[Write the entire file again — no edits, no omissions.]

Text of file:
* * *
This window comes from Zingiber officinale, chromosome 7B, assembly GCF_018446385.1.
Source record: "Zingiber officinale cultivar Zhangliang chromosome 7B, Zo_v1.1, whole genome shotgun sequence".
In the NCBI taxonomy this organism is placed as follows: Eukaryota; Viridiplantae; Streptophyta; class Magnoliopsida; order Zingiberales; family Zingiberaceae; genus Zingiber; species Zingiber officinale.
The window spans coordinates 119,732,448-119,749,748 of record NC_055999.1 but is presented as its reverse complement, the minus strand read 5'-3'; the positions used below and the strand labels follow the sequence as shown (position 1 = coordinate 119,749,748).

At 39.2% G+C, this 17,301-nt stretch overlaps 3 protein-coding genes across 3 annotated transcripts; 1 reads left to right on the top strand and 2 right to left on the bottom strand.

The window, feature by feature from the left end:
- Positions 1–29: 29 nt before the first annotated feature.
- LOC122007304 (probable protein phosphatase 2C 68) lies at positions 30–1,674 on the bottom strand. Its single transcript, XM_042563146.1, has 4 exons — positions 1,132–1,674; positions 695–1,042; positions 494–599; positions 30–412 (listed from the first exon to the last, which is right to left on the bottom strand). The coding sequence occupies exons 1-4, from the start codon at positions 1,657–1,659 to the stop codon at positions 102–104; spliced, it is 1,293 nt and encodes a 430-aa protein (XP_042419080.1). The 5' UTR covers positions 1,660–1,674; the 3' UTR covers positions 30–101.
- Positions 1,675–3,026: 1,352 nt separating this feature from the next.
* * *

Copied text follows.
This window comes from Zingiber officinale, chromosome 7B, assembly GCF_018446385.1.
Source record: "Zingiber officinale cultivar Zhangliang chromosome 7B, Zo_v1.1, whole genome shotgun sequence".
In the NCBI taxonomy this organism is placed as follows: Eukaryota; Viridiplantae; Streptophyta; class Magnoliopsida; order Zingiberales; family Zingiberaceae; genus Zingiber; species Zingiber officinale.
The window spans coordinates 119,732,448-119,749,748 of record NC_055999.1 but is presented as its reverse complement, the minus strand read 5'-3'; the positions used below and the strand labels follow the sequence as shown (position 1 = coordinate 119,749,748).

At 39.2% G+C, this 17,301-nt stretch overlaps 3 protein-coding genes across 3 annotated transcripts; 1 reads left to right on the top strand and 2 right to left on the bottom strand.

The window, feature by feature from the left end:
- Positions 1–29: 29 nt before the first annotated feature.
- LOC122007304 (probable protein phosphatase 2C 68) lies at positions 30–1,674 on the bottom strand. Its single transcript, XM_042563146.1, has 4 exons — positions 1,132–1,674; positions 695–1,042; positions 494–599; positions 30–412 (listed from the first exon to the last, which is right to left on the bottom strand). The coding sequence occupies exons 1-4, from the start codon at positions 1,657–1,659 to the stop codon at positions 102–104; spliced, it is 1,293 nt and encodes a 430-aa protein (XP_042419080.1). The 5' UTR covers positions 1,660–1,674; the 3' UTR covers positions 30–101.
- Positions 1,675–3,026: 1,352 nt separating this feature from the next.